~ Swedish Proverb
In the U.K., believe it or not, they have an association called the National Phobics Society. It is a 30-year old registered charity association which believes that only a fellow phobic sufferer can truly care for another phobic patient. It has thousands of members in the U.K. and all over the world. I said "believe-it-or-not," in my opening statement not to offend or sound derogatory, but in utter amazement. Though I'm certain that there are many phobic sufferers here in the Philippines, I do not think an organization devoted to the mitigation of fear symptoms exists here.
I know Fear happens, and how tormenting it can be for someone who experiences it constantly. Fear can literally get hold of one's life and take control, often interfering with daily functions and activities. It is called a disorder because it is usually an irrational fear, and would not bother most people. There many kinds of phobias, and the National Phobics Society has a useful list here for reference.
What caught my attention in the list is Toilet Phobia, or simply, the fear of toilets. There are two known types of Toilet Phobia:
- Paruresis - when one is unable to urinate in the presence of other people, usually a public toilet. It can also happen in one's own home, in which the sufferer is "terribly shy" of urinating when someone else is around. People who suffer from this condition are usually unwilling to travel into far places.
- Parcopresis - when one is unable to defecate in toilets with many people around. The sufferer limits himself to moving his bowels in "safe places," usually his/her own home. In extreme cases, people are known to have given up their jobs because of this disorder.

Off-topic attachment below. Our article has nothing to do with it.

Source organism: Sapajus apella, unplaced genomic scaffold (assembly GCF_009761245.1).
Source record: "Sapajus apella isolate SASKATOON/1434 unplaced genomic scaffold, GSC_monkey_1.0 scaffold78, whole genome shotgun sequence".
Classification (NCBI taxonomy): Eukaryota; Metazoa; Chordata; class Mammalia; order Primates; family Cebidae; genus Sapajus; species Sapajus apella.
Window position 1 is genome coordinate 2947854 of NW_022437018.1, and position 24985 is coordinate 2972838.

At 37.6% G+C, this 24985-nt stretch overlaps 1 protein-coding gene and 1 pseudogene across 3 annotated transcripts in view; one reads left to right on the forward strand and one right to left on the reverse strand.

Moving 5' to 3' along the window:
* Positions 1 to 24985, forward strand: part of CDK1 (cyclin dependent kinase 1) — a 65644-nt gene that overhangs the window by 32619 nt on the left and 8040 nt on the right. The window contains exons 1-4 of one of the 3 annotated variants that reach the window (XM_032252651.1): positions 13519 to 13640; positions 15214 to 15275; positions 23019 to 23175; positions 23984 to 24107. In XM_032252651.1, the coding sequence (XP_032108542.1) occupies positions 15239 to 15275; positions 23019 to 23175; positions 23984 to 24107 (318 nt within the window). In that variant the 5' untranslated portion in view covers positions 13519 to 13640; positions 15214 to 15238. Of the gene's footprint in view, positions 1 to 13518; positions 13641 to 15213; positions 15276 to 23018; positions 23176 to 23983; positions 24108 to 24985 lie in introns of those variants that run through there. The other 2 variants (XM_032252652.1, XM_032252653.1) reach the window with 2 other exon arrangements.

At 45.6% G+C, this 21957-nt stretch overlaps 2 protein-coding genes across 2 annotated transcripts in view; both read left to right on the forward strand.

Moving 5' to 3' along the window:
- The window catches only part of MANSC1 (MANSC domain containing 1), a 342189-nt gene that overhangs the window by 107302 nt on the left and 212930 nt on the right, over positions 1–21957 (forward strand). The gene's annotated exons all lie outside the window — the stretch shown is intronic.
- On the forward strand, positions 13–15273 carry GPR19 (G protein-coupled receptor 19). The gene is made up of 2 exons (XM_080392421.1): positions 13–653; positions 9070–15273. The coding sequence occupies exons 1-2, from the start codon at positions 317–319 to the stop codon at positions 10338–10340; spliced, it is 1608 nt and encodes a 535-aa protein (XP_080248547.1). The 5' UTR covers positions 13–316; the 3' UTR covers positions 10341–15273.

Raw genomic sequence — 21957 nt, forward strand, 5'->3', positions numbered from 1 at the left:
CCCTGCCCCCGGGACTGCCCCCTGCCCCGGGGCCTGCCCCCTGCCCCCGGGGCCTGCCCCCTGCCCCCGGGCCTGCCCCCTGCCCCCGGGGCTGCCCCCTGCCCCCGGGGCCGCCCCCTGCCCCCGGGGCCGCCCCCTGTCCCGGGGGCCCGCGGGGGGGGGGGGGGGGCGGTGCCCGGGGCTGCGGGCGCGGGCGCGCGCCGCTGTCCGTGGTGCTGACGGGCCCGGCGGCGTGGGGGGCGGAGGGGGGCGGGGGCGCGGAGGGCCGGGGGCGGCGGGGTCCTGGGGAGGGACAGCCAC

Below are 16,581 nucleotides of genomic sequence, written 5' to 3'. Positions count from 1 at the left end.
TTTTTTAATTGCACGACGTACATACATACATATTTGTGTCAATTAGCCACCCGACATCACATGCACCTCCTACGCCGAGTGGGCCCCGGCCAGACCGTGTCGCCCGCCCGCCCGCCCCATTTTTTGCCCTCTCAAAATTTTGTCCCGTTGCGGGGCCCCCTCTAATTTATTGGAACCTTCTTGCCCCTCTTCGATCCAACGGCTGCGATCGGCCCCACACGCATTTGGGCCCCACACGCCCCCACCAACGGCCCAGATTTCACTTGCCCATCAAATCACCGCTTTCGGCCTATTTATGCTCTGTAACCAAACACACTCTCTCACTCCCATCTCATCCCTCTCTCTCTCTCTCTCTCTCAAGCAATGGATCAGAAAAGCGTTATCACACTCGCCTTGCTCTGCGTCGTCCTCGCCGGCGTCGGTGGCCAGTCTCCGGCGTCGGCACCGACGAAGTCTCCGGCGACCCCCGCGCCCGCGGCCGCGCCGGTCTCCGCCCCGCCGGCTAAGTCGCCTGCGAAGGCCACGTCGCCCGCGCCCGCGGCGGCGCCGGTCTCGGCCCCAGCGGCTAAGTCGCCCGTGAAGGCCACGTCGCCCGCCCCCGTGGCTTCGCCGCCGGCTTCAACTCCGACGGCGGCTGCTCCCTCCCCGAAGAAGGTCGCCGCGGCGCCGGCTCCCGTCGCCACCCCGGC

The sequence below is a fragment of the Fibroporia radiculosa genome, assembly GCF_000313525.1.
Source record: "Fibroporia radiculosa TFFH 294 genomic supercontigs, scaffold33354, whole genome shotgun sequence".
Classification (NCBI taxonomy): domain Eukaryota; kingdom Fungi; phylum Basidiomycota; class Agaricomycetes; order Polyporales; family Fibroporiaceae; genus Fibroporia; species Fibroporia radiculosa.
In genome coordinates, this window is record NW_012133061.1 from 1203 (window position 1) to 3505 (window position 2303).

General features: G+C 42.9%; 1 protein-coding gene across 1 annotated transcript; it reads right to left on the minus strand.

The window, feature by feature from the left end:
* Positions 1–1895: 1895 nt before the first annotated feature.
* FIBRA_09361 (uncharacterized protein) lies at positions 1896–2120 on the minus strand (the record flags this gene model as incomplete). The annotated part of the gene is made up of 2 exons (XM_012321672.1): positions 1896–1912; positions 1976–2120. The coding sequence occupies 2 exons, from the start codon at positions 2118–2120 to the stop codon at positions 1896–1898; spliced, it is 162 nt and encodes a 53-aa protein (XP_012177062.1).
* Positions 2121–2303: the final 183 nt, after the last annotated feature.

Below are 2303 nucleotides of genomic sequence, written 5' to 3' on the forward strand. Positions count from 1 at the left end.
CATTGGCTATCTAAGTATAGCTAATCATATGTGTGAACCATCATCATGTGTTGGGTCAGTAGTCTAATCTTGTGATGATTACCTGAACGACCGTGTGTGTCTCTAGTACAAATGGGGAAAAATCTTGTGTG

People who suffer from the conditions above can go to the extent of not drinking any kind of beverage (for fear of urinating) and induce some sort of constipation (for fear of defecating in public places). They are also known not to take jobs in which the accessibility of a private toilet is not available.
According to the BBC account, these conditions may well be called "the secret phobias," as not many will admit to have it because of "obvious embarrassment and humiliation of being laughed at."
Well, as in any disorder, the sufferer has to admit first he/she has the condition. There is a support egroup here with 320 members, and judging from the message activity, I'd say it is an active group. In this site, a sufferer talks of her experience with the disorder.
Cognitive behavior therapy and hypnosis are some of the treatment options.